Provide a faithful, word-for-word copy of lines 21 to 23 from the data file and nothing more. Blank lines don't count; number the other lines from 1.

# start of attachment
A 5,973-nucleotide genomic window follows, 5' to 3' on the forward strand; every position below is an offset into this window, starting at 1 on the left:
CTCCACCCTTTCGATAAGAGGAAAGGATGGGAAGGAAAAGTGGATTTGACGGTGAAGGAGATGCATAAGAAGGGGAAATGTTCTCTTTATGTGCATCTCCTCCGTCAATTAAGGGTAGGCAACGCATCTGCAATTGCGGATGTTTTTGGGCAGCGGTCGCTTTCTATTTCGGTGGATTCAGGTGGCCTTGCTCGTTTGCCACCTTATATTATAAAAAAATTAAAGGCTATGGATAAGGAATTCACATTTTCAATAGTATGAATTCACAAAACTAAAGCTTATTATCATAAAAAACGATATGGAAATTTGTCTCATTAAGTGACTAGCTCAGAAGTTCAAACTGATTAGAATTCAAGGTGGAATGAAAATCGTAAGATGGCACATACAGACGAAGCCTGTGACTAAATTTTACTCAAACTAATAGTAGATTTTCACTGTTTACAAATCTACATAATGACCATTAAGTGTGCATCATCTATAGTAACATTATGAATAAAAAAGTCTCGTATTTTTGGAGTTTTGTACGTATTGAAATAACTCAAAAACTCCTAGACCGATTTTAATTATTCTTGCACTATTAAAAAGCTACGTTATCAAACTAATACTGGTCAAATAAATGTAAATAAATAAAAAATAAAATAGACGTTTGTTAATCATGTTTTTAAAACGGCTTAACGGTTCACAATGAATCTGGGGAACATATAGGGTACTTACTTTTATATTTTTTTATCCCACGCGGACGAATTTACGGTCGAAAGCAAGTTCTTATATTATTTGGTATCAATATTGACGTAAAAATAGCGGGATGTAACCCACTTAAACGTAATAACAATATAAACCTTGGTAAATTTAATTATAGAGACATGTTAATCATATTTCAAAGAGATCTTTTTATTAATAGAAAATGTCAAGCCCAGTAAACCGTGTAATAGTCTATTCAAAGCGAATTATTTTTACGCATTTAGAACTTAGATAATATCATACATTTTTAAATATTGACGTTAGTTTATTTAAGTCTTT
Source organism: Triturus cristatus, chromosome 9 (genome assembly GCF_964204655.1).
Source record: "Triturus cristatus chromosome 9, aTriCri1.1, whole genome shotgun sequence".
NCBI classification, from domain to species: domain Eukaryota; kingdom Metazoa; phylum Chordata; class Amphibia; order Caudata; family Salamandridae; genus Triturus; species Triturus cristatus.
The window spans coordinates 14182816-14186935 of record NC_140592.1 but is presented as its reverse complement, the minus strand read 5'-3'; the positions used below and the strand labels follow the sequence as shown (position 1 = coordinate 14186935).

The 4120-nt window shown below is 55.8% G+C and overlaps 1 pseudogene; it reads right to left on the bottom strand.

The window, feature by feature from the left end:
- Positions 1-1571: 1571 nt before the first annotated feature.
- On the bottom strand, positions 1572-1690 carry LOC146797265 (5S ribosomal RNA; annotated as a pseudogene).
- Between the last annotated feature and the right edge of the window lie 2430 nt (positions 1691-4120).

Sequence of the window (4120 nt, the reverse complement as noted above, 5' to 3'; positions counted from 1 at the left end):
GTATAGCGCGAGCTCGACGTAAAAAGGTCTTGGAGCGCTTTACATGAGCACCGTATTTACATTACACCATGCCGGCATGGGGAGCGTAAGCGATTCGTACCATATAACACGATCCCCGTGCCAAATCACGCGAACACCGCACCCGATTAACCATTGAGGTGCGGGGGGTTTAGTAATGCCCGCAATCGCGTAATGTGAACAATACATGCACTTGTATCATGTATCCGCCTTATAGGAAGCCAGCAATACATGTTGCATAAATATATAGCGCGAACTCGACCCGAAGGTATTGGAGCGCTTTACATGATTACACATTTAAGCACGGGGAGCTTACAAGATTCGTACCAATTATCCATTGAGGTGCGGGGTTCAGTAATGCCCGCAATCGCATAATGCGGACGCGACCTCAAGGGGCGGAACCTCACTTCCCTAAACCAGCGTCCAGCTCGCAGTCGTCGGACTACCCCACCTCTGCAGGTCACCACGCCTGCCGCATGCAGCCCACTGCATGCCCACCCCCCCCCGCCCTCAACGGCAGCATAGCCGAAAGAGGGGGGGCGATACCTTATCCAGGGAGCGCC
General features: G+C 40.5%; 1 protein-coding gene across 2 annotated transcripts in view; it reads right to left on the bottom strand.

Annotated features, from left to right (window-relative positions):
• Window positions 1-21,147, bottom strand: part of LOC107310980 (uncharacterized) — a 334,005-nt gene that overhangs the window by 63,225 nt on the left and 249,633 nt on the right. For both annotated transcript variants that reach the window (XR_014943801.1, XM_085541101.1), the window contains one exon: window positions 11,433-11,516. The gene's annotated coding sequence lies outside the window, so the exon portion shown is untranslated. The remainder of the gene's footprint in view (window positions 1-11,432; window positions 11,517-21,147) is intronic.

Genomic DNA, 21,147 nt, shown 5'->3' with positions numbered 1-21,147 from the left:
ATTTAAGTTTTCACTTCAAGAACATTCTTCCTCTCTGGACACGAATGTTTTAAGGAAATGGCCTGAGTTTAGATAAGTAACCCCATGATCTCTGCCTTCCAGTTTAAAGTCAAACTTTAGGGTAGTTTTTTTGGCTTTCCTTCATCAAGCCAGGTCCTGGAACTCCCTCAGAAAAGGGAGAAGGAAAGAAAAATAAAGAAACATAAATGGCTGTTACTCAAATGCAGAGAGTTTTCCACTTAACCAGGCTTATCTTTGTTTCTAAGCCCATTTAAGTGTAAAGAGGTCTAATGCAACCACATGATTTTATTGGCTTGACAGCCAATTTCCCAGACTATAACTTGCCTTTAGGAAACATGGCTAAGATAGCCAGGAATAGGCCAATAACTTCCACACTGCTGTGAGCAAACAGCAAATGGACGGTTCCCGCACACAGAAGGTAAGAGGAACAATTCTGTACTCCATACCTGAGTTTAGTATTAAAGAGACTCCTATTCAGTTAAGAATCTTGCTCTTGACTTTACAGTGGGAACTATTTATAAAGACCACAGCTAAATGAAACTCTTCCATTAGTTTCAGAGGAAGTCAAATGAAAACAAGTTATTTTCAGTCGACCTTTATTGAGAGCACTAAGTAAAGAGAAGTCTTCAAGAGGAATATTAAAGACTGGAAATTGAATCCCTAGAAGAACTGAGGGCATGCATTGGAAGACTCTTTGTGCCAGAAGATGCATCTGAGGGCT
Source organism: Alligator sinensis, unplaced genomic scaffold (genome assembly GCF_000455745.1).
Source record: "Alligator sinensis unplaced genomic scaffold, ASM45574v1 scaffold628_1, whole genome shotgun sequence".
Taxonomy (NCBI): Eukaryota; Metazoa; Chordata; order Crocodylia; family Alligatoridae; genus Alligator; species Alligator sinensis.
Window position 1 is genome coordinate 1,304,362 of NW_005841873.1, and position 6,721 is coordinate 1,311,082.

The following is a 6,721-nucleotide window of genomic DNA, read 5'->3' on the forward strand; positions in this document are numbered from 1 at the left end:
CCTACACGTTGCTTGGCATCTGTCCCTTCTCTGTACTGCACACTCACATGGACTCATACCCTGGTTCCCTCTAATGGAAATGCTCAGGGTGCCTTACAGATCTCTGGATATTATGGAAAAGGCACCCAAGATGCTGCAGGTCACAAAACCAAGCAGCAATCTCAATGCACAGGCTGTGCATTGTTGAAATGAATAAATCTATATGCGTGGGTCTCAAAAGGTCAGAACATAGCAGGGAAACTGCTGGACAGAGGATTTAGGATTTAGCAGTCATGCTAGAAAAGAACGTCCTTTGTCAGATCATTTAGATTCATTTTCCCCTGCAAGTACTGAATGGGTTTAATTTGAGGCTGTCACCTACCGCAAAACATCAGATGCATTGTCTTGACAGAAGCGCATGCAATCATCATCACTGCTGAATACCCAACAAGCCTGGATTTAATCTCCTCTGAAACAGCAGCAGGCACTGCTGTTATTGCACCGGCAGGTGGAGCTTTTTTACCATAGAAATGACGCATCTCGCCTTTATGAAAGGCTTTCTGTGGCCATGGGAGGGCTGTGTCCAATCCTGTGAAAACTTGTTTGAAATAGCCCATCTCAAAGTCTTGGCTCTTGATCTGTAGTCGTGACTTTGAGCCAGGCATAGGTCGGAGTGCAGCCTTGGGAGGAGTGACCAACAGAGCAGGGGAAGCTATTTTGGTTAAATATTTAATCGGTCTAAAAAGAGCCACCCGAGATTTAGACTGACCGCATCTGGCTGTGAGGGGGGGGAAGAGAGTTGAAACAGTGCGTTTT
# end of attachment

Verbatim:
Taxonomy (NCBI): Eukaryota; Metazoa; Chordata; order Crocodylia; family Alligatoridae; genus Alligator; species Alligator sinensis.
Window position 1 is genome coordinate 1,304,362 of NW_005841873.1, and position 6,721 is coordinate 1,311,082.

The following is a 6,721-nucleotide window of genomic DNA, read 5'->3' on the forward strand; positions in this document are numbered from 1 at the left end: